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After Health Bill’s Defeat, What Trump Can Learn From L.B.J.

Last month, President Trump demonstrated how not to bring a health care bill before Congress. Fifty-two years ago, President Lyndon B. Johnson — a parliamentary wizard with more than three decades of Capitol Hill experience — established a model for how to do it with his landmark program for Medicare.

Mr. Johnson’s law, which amended Franklin D. Roosevelt’s Social SecurityAct, also authorized the federal government to provide states with matching funds for low-income Americans under a plan called MedicaidThat planstarted modestly but now covers more than 70 million people.

This year, while House Speaker Paul D. Ryan helped to shape the Trump proposal, the president did not show deep knowledge of the bill and relied largely on congressional Republicans to manage its progress. By contrast, Mr. Johnson mastered the details of his own legislation, and through inspiration, arm twisting and other maneuvering, pushed it through the House and Senate despite powerful opponents like the American Medical Association.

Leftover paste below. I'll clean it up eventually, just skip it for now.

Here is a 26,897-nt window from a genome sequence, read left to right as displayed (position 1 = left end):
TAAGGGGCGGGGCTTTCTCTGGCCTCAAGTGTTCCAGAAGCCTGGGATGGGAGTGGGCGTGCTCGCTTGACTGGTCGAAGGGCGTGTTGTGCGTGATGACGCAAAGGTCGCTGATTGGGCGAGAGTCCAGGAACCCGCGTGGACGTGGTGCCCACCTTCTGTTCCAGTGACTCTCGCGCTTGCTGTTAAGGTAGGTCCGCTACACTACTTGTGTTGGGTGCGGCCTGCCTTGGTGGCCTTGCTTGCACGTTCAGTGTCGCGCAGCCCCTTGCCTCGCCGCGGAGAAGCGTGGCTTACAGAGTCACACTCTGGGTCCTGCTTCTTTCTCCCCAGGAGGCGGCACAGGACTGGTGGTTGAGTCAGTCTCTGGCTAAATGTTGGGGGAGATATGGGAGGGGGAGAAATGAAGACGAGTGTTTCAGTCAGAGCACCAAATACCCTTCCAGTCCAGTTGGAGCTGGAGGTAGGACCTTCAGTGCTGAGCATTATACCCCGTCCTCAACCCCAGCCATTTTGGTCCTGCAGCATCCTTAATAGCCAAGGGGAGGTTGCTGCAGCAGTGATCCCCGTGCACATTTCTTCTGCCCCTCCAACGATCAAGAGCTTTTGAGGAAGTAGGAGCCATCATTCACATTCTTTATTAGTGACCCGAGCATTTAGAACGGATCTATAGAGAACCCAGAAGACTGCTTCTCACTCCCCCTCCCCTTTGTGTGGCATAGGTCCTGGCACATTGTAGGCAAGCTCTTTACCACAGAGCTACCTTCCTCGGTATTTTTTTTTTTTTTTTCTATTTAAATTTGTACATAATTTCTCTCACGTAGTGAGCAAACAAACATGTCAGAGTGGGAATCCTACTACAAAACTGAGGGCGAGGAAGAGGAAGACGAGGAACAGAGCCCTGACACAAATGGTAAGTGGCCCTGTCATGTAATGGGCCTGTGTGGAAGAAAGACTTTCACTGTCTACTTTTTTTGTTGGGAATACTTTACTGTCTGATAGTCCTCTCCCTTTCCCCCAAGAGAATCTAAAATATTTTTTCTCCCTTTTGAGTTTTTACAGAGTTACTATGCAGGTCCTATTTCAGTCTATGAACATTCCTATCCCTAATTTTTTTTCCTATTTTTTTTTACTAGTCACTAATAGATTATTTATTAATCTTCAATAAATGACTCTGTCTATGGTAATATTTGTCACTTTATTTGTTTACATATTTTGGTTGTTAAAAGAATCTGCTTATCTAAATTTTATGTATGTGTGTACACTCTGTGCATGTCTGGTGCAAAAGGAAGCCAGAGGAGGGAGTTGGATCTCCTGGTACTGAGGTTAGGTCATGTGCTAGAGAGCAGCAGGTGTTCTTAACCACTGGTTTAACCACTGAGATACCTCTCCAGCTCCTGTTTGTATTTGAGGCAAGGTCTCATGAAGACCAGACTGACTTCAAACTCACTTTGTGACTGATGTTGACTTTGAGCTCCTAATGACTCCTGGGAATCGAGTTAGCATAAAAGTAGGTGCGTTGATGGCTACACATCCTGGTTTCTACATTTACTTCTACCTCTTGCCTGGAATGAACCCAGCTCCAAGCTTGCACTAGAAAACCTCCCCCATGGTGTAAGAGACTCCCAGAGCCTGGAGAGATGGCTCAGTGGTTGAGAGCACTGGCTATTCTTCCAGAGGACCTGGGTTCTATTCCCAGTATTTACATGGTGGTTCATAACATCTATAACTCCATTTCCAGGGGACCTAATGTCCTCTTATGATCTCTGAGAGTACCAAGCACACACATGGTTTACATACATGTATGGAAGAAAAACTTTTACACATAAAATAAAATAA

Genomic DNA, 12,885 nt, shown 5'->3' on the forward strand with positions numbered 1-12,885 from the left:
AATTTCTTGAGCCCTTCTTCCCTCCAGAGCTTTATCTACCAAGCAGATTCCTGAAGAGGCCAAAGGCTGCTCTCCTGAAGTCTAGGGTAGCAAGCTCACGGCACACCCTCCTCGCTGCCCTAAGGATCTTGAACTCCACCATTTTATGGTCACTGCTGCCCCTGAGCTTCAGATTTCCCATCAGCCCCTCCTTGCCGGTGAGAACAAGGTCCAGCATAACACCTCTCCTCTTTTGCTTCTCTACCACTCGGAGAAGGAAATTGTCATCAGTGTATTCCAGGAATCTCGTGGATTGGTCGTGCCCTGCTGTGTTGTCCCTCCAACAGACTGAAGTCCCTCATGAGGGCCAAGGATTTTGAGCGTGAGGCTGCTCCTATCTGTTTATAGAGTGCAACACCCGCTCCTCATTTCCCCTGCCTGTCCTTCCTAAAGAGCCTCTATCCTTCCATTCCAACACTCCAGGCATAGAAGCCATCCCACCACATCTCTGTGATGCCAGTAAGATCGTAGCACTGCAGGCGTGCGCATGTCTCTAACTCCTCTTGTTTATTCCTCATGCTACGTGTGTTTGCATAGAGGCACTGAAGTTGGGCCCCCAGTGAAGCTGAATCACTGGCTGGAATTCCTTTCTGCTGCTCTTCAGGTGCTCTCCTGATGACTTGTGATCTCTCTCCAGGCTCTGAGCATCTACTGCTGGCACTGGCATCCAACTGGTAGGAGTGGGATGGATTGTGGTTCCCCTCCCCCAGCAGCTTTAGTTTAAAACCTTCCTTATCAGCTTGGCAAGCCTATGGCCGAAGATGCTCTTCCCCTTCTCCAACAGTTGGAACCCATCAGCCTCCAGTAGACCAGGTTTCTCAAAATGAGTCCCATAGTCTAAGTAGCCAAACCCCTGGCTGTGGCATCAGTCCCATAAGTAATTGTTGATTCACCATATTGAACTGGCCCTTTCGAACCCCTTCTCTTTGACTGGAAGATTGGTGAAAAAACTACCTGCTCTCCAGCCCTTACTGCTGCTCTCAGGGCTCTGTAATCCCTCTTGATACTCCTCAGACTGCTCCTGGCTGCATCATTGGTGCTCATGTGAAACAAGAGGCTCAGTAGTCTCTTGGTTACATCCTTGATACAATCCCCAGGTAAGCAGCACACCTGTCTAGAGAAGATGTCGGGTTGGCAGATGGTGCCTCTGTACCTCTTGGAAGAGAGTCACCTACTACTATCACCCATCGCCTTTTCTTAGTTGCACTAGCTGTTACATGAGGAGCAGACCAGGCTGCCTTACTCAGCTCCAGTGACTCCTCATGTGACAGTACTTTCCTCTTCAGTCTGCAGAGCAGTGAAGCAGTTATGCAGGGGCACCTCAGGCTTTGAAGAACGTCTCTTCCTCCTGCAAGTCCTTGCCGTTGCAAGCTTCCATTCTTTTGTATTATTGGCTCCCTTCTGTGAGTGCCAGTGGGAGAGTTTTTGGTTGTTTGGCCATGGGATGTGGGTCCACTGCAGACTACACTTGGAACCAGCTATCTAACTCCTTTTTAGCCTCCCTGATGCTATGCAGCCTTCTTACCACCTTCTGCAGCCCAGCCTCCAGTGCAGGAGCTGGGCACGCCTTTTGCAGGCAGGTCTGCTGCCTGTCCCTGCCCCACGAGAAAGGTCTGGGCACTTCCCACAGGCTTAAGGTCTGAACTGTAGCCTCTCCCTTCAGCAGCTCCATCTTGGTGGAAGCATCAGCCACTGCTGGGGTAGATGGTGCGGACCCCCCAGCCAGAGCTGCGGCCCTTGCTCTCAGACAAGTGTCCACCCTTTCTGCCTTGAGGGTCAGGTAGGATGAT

Whereas Mr. Trump tried to ram his bill quickly through the House, Mr. Johnson patiently orchestrated a six-month effort to circumvent the reefs and shoals of the legislative process. And unlike Mr. Trump, Mr. Johnson would never have dreamed of sending a White House aide to harangue his party caucus to support his bill.

Mr. Trump did little to suggest that he had an emotional commitment to transform health care in the United States. Mr. Johnson’s passion came naturally. He had suffered a near-fatal heart attack in 1955, and his life was saved by the excellent doctors at Bethesda Naval Hospital. He was keenly aware that had he not been a United States senator or otherwise well-to-do, he might well have died at age 46. ...

Read entire article at NYT